Summer in Fairbanks, when most visitors come, offers a more hospitable environment. It is light so long during the day that a famous midnight baseball game played on June 21 requires no electric lights. Parents allow their children to play outside long after the usual bedtime, well aware of the need for humans, as well as plants, to absorb as much sunlight as possible in the luxurious but brief summer sun time.
Fairbanks considers itself the Golden Heart of Alaska because of the substantial gold discoveries here, in the middle of the country, in September 1900. Typically for Alaska, Fairbanks has been a boom and bust town. The booms occurred when gold was discovered in 1900, when attention focused on Alaska as a defense post in World War II, and when pipeline employees were cashing their $30/hour paychecks during the building of the 800-mile pipe 1973-1977.
Orient yourself by stopping in at the downtown Log Cabin Information Center. Next to the log cabin you’ll find a swiveling signpost marker indicating the distances to various places in the U.S. and around the globe. At Pioneer Park, also next to the log house, you can see a bronze statue of the early pioneers and markers with the names of the early families. Fairbanks is as far north as most Alaska travelers go, except for those dedicated few who take charter flights beyond the Arctic Circle.
A downtown walk can take you from the Visitor Center to the Cheena River bank. There you’ll see remnants of homes from the era when trader E. T. Barnette, gold discoverer Felix Pedro, and legal arranger Judge James J. Wickersham founded the town. Wickersham asked Barnette to name the town, when the post office was established, after Wickersham’s friend, Senator Charles Fairbanks from Indiana.
Away from downtown, be sure to see the Alaska Museum at the University of Alaska. The museum divides the state into sections, each represented by the genius of its lifestyle or crafts. A huge Kodiak brown bear greets you in the foyer. One of the unusual exhibits is an ox-like animal that was attacked and killed by lions, then frozen in the tundra some 60,000 years ago, preserving its carcass as if in a supermarket freezer. Now the carcass is restored to its moment of death.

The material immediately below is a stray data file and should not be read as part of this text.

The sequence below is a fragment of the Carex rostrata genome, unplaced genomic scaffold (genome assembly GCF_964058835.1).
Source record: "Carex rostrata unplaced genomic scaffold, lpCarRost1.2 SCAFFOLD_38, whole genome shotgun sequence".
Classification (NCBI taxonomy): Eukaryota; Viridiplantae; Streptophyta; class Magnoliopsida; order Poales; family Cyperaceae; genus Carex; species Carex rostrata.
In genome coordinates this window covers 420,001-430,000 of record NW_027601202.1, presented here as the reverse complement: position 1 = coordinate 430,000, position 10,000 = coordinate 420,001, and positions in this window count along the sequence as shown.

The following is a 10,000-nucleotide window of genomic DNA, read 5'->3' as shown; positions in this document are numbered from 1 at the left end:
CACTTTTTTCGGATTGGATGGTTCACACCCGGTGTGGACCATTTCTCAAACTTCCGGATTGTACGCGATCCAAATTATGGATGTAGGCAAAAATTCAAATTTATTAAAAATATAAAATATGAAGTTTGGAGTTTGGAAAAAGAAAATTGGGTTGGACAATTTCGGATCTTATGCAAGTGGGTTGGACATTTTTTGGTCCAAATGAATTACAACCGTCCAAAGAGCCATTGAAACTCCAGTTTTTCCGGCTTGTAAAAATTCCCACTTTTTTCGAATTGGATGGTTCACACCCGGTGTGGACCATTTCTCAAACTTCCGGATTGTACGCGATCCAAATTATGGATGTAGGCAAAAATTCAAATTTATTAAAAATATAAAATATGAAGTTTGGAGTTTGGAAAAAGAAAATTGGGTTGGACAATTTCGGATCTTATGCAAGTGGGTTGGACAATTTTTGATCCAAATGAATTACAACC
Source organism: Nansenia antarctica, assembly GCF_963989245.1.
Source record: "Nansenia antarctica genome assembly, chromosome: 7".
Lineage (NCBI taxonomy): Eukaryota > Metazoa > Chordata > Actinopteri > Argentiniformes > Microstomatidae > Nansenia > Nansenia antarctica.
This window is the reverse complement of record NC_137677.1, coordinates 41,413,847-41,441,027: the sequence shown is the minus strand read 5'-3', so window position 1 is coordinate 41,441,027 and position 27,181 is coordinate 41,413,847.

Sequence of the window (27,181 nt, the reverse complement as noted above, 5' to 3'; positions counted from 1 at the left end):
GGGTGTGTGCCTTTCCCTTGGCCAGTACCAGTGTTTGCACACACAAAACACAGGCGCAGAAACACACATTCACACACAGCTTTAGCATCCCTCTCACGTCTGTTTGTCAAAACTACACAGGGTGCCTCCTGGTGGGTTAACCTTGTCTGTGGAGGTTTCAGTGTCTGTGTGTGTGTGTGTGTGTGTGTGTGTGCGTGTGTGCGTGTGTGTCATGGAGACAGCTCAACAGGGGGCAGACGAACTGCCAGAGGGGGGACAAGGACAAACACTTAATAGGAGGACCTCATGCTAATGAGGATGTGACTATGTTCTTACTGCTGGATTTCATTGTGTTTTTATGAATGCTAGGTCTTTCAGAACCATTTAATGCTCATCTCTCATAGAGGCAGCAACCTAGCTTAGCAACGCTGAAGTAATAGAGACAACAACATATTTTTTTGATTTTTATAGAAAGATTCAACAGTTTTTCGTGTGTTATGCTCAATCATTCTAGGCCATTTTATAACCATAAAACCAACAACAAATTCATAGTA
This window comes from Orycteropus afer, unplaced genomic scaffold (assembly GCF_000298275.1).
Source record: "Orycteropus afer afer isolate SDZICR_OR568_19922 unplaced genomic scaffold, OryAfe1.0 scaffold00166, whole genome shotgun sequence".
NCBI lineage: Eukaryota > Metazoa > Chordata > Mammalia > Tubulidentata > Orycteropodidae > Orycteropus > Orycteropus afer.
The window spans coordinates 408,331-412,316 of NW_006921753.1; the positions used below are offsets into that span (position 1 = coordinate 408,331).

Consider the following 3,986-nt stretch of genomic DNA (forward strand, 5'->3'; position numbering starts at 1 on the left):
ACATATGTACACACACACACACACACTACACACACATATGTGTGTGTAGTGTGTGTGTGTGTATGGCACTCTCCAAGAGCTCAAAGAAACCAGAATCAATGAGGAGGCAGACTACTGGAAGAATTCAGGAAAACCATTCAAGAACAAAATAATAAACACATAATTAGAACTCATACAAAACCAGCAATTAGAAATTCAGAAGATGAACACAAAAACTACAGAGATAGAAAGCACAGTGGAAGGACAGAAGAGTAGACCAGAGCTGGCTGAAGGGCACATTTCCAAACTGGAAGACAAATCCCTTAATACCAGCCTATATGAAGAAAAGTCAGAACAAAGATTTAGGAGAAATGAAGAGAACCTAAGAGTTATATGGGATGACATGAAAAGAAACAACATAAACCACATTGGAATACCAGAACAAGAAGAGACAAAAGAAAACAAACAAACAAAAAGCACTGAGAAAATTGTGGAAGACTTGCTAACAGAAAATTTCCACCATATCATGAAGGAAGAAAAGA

Be sure to see the defining symbol of modern life in Alaska, the 800-mile pipeline that brings oil from Prudoe Bay in the Arctic down to Valdez, the ice-free port east of Anchorage. Seeing the pipeline is a little like seeing grizzly bears or glacial ice up close. These are monumental Alaskan experiences. At one spot on the pipeline tour, you can stick your hand through a hole in the outer pipe, past the fiberglass insulation, to feel the 140 degree warmth of the interior pipe and flowing oil. The oil is kept warm because of the friction created by pumping it at high speed through the pipe. To keep the permafrost from becoming damaged by the warmth, the pipe is elevated wherever permafrost occurs, which is along half of the total distance. The warmth of the oil is crucial for the oil to flow rather than congeal at times of extreme cold. Today the pipeline transmits about 600,000 barrels of oil a day, 365 days a year.
Another interesting experience available in Fairbanks acquaints you with both the Indians and the riverboat world of the Gold Rush traders, a kind of Mark Twain world of the north. The outing takes place on a sternwheeler named Discovery III. The tour is run by the Binkley family, which has been operating riverboats here since 1898. Only in recent decades have these trade and postal boats become tourism boats. The trip takes you down the spring-fed Cheena River and up the glacial Tanana River. Rivers were the roads of commerce during the great gold rushes of Alaska. Near Fairbanks, the Cripple Creek strike was worth $100 million in gold, which would be the equivalent of $1 billion today.
You disembark at a simulated Athabascan Indian village, where you see how king and chum salmon were caught in fish wheels and dried or smoked. The salmon fed not only the Athabascans, but their sled dogs, on which they relied for winter transportation. You see how food was stored in high caches, which stood on poles out of the reach of bears. Several young Athabascan women give talks and demonstrations during the trip. The hard life of the Athabascans becomes apparent as you visit the area. The lushness of summer growth is deceptive because it is so brief. Life was a continual struggle for the Athabascans, who spent almost all of their time searching for food. The moose, especially, was a great prize because it might yield 1,300 pounds of meat.
In the evening in Fairbanks, be sure to enjoy Alaskaland’s outdoor salmon barbecue. Follow this with the Eskimo-Indian Olympics show, which exhibits feats of skill needed to survive in the wilds of Alaska. Of particular note is the degree of cooperation, rather than competition, needed in the society for well-being. The Palace Theater and Saloon Show presents a musical revue of Alaskan life from the Russian era to the recent oil-boom,
The Westmark is a dependable lodgings. For a classy restaurant, try the Bear ‘n Seal at the Westmark.
For Fairbanks information, see http://www.explorefairbanks.com.